The transition from high school to college can be a rough one. You’re in a new environment and your success is entirely dependent on you. Once you start college, however, you’ll find a lot of new resources available to you–the key is making good use of them. Here are five things that have led to successful essay writing my freshman and sophomore years of college:
1. Keep It Simple Stupid
Don’t get writer’s block trying to come up with interesting synecdoches or a genius metaphor. Focus on what your idea or concept is. If you have a big, groundbreaking idea or a quirky, revolutionary way of looking at something, make sure it is clear to your readers. Readers will be more impressed if they can understand your ideas than if you create a symmetrical essay shaped like Jay Leno’s head.
2. “I Am a Leaf in The Wind”
Flow is everything, whether you’re piloting Serenity in for a “safe” landing or writing a paper on linguistics. Professors have a lot of papers to grade and reading a clunky paper is both frustrating and more time consuming. Flow keeps your writing moving–don’t let readers see where you got stuck. In addition, clunky writing simply highlights all of the mistakes you may have made.
3. Your Ideas Drive the Essay
The prompt is a starting off point, your ideas are the fuel. A prompt’s main goal in life is to spark your brain and get your mind to interact. You may not like the prompt, don’t let that get you stuck. Perhaps you can challenge the prompt, perhaps you can take the prompt further. Professors don’t want you to sit around banging your head on your desk trying to only answer the prompt. A lot of prompts will be about something going on around you. Prompts are conversation starters, go be the life of the party.
4. Welcome to the Jungle
In high school, most of your essays probably looked the same but with different topics based what on the subject you were writing the essay for. If that is like flipping through a book on different cat breeds, college will be like going to the zoo. Depending on what class you are in, you may have to use APA or some other “new” form of citation. Your essays will look drastically different because of this. You will find that speech composition will feel like an entirely new form of writing compared to that paper on racism in early American literature. Your writing style will change as each class you take will ask you for different emphases and formats. You will not give a speech verbatim, but you also won’t be improving that American Lit essay. Footnotes put your citations closer to the cited material for that History paper, but your English professor probably won’t appreciate the distraction. You may even take a class on writing for the web like I am now, where your writing shouldn’t be as long as it would be in a paper. Be aware of the genres you are asked to write in and take notice of the ones that you prefer.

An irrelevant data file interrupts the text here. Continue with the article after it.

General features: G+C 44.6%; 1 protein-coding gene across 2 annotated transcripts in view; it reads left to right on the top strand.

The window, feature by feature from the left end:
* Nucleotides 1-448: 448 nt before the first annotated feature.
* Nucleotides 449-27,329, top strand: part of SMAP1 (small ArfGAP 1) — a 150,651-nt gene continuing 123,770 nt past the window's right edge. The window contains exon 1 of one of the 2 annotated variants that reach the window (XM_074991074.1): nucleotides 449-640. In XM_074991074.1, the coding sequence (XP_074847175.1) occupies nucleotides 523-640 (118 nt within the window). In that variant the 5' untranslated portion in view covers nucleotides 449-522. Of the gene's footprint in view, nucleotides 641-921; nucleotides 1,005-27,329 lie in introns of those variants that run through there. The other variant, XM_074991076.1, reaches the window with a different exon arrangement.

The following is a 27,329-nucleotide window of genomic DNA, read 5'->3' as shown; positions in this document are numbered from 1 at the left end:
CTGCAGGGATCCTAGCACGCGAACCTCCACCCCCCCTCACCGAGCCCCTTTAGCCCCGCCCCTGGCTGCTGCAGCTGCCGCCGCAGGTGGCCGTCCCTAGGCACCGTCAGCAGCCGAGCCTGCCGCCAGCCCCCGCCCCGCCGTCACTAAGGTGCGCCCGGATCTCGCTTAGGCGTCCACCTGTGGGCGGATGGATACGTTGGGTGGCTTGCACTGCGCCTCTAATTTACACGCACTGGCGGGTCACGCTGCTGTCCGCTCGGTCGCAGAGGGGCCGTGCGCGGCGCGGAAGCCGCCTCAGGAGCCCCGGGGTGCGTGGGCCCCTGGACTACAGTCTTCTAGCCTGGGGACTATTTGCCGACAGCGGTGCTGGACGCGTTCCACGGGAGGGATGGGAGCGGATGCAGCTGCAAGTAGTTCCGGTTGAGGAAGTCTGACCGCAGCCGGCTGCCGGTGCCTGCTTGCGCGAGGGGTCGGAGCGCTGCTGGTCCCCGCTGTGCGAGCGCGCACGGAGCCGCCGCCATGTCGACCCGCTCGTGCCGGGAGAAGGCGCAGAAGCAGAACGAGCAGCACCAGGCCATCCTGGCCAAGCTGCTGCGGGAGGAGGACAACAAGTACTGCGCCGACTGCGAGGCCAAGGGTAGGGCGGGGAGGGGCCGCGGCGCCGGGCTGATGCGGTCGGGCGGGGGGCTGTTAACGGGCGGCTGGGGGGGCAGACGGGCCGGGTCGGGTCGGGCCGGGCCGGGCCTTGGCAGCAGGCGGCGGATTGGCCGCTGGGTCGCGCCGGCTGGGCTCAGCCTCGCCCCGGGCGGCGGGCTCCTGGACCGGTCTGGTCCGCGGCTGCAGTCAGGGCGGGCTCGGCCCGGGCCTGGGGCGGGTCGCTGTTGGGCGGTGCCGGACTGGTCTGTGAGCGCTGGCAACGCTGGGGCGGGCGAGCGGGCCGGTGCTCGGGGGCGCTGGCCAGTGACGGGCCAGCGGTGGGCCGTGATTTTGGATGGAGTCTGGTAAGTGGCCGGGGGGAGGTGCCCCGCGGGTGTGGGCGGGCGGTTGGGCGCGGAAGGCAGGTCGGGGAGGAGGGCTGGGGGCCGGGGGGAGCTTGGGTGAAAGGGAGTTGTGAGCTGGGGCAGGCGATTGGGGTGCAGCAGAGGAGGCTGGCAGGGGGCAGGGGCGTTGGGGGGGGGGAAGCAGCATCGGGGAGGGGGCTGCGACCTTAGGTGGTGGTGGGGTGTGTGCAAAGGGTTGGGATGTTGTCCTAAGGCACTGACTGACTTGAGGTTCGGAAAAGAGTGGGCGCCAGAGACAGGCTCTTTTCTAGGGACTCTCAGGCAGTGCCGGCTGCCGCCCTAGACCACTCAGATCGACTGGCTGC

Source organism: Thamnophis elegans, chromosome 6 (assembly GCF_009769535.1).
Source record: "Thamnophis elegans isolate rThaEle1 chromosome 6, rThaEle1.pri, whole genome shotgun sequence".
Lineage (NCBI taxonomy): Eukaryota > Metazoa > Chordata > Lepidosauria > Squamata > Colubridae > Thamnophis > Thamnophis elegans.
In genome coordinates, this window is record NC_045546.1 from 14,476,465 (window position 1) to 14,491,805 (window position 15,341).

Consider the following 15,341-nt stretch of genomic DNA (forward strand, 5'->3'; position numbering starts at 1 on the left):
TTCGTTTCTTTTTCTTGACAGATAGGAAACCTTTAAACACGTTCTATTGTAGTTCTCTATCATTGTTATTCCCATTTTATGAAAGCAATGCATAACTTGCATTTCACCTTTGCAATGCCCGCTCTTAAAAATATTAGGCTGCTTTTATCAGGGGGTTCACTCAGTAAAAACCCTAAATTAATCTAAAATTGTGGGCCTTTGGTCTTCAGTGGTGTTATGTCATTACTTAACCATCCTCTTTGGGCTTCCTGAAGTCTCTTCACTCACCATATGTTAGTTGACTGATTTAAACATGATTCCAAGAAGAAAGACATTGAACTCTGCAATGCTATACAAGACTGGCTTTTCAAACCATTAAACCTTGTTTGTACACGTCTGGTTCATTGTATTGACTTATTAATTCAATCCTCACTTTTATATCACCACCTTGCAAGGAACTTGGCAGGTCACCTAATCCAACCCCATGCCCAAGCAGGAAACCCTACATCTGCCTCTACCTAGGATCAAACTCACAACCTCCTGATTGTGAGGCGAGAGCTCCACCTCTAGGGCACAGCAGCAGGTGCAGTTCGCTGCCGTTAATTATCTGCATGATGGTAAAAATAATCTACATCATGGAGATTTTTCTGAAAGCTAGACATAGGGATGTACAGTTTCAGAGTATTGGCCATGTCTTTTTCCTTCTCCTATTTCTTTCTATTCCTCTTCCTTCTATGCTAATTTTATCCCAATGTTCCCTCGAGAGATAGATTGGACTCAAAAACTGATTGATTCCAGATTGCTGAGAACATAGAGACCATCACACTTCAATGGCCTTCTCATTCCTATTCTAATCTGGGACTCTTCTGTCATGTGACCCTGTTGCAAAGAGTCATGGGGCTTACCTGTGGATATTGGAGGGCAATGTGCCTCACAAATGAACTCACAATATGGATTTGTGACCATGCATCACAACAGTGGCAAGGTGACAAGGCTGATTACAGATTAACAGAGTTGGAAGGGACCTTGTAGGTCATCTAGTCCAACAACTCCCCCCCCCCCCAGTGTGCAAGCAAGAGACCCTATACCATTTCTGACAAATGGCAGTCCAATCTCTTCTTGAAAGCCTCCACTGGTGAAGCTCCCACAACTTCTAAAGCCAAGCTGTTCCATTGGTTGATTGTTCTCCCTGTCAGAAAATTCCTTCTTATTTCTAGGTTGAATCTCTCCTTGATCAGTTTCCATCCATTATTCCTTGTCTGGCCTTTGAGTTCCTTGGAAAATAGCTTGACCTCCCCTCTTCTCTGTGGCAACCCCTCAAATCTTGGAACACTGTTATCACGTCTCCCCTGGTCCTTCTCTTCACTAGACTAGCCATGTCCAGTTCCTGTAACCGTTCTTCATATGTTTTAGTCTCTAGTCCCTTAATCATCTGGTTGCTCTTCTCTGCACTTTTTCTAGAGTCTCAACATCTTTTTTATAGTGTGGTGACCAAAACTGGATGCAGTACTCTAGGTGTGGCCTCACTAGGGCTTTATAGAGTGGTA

5. Rules Change
The rules for citation and grammar are constantly changing and chances are, they have changed a little bit even from high school. Stay up to date with these changes, websites such as Purdue OWL: MLA Formatting and Style Guide are great to refer to for whatever format you need to write in. I have the site bookmarked and have used it for Science, History, and English papers. It’s great to have open, even when you know what you’re doing. Have a quote for an odd source you didn’t learn how to format in high school? Purdue is likely to have a suggestion, if not an example. From anthologies to tweets, Purdue has your back. Here’s a link: https://owl.english.purdue.edu/owl/resource/747/08/
At the same time, realize that some rules no longer apply. For example, there are three different schools of thought on comma usage. Just make sure you write in complete sentences and that there is some reasoning behind the choices you make.